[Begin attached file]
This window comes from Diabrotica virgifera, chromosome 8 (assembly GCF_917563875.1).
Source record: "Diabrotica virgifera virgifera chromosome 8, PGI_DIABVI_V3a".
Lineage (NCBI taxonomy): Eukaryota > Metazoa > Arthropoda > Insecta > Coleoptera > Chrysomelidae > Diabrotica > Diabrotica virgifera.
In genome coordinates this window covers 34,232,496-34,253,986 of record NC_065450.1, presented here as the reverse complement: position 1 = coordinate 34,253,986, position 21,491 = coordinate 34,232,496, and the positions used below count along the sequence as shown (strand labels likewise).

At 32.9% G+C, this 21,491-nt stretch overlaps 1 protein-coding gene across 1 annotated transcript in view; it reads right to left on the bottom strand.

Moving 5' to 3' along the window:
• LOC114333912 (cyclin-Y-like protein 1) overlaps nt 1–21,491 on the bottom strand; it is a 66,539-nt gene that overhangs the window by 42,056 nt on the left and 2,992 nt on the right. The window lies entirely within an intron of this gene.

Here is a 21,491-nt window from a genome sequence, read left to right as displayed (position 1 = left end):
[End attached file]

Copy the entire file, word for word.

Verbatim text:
This window comes from Diabrotica virgifera, chromosome 8 (assembly GCF_917563875.1).
Source record: "Diabrotica virgifera virgifera chromosome 8, PGI_DIABVI_V3a".
Lineage (NCBI taxonomy): Eukaryota > Metazoa > Arthropoda > Insecta > Coleoptera > Chrysomelidae > Diabrotica > Diabrotica virgifera.
In genome coordinates this window covers 34,232,496-34,253,986 of record NC_065450.1, presented here as the reverse complement: position 1 = coordinate 34,253,986, position 21,491 = coordinate 34,232,496, and the positions used below count along the sequence as shown (strand labels likewise).

At 32.9% G+C, this 21,491-nt stretch overlaps 1 protein-coding gene across 1 annotated transcript in view; it reads right to left on the bottom strand.

Moving 5' to 3' along the window:
• LOC114333912 (cyclin-Y-like protein 1) overlaps nt 1–21,491 on the bottom strand; it is a 66,539-nt gene that overhangs the window by 42,056 nt on the left and 2,992 nt on the right. The window lies entirely within an intron of this gene.

Here is a 21,491-nt window from a genome sequence, read left to right as displayed (position 1 = left end):